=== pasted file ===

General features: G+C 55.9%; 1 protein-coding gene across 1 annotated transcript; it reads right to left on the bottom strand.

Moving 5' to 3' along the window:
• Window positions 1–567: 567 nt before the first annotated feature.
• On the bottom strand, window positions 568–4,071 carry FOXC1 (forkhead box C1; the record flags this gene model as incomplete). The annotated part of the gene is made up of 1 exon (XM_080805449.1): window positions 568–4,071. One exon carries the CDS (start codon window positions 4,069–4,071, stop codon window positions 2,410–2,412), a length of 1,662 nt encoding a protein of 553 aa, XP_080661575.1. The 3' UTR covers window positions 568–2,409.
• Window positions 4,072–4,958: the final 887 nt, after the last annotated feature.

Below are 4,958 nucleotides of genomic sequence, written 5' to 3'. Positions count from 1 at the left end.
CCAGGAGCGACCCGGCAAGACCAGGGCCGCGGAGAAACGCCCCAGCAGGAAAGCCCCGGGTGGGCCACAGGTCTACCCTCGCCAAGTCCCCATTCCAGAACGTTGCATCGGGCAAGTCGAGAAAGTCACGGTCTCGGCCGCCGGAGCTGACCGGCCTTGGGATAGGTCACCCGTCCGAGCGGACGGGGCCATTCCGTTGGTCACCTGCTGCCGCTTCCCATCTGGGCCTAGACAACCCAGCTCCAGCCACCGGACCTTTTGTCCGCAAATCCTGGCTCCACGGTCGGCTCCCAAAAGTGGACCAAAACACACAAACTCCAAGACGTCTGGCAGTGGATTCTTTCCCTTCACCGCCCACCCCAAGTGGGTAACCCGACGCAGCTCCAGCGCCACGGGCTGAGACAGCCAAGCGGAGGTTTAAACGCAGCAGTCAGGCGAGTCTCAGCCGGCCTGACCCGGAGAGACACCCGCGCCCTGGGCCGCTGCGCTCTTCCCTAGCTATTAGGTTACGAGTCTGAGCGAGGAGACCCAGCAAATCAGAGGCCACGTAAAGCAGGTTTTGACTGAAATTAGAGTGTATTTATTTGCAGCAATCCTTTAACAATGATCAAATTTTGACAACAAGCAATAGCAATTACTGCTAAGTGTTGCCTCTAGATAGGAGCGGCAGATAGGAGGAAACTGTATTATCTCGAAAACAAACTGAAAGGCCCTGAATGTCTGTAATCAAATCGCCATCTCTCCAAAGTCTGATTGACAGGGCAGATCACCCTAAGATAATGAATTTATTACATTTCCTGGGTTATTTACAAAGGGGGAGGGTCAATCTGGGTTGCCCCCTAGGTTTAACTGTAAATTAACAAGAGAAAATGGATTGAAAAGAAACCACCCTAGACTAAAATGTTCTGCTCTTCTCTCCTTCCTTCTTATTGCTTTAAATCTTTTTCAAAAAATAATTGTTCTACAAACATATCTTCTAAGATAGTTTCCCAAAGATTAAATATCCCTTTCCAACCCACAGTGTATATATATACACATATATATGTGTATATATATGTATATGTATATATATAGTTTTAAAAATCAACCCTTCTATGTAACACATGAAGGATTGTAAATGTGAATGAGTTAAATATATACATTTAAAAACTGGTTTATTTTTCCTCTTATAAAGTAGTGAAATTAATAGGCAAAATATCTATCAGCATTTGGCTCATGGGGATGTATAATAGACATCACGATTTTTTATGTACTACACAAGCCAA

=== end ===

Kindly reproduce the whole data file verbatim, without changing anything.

General features: G+C 55.9%; 1 protein-coding gene across 1 annotated transcript; it reads right to left on the bottom strand.

Moving 5' to 3' along the window:
• Window positions 1–567: 567 nt before the first annotated feature.
• On the bottom strand, window positions 568–4,071 carry FOXC1 (forkhead box C1; the record flags this gene model as incomplete). The annotated part of the gene is made up of 1 exon (XM_080805449.1): window positions 568–4,071. One exon carries the CDS (start codon window positions 4,069–4,071, stop codon window positions 2,410–2,412), a length of 1,662 nt encoding a protein of 553 aa, XP_080661575.1. The 3' UTR covers window positions 568–2,409.
• Window positions 4,072–4,958: the final 887 nt, after the last annotated feature.

Below are 4,958 nucleotides of genomic sequence, written 5' to 3'. Positions count from 1 at the left end.
CCAGGAGCGACCCGGCAAGACCAGGGCCGCGGAGAAACGCCCCAGCAGGAAAGCCCCGGGTGGGCCACAGGTCTACCCTCGCCAAGTCCCCATTCCAGAACGTTGCATCGGGCAAGTCGAGAAAGTCACGGTCTCGGCCGCCGGAGCTGACCGGCCTTGGGATAGGTCACCCGTCCGAGCGGACGGGGCCATTCCGTTGGTCACCTGCTGCCGCTTCCCATCTGGGCCTAGACAACCCAGCTCCAGCCACCGGACCTTTTGTCCGCAAATCCTGGCTCCACGGTCGGCTCCCAAAAGTGGACCAAAACACACAAACTCCAAGACGTCTGGCAGTGGATTCTTTCCCTTCACCGCCCACCCCAAGTGGGTAACCCGACGCAGCTCCAGCGCCACGGGCTGAGACAGCCAAGCGGAGGTTTAAACGCAGCAGTCAGGCGAGTCTCAGCCGGCCTGACCCGGAGAGACACCCGCGCCCTGGGCCGCTGCGCTCTTCCCTAGCTATTAGGTTACGAGTCTGAGCGAGGAGACCCAGCAAATCAGAGGCCACGTAAAGCAGGTTTTGACTGAAATTAGAGTGTATTTATTTGCAGCAATCCTTTAACAATGATCAAATTTTGACAACAAGCAATAGCAATTACTGCTAAGTGTTGCCTCTAGATAGGAGCGGCAGATAGGAGGAAACTGTATTATCTCGAAAACAAACTGAAAGGCCCTGAATGTCTGTAATCAAATCGCCATCTCTCCAAAGTCTGATTGACAGGGCAGATCACCCTAAGATAATGAATTTATTACATTTCCTGGGTTATTTACAAAGGGGGAGGGTCAATCTGGGTTGCCCCCTAGGTTTAACTGTAAATTAACAAGAGAAAATGGATTGAAAAGAAACCACCCTAGACTAAAATGTTCTGCTCTTCTCTCCTTCCTTCTTATTGCTTTAAATCTTTTTCAAAAAATAATTGTTCTACAAACATATCTTCTAAGATAGTTTCCCAAAGATTAAATATCCCTTTCCAACCCACAGTGTATATATATACACATATATATGTGTATATATATGTATATGTATATATATAGTTTTAAAAATCAACCCTTCTATGTAACACATGAAGGATTGTAAATGTGAATGAGTTAAATATATACATTTAAAAACTGGTTTATTTTTCCTCTTATAAAGTAGTGAAATTAATAGGCAAAATATCTATCAGCATTTGGCTCATGGGGATGTATAATAGACATCACGATTTTTTATGTACTACACAAGCCAA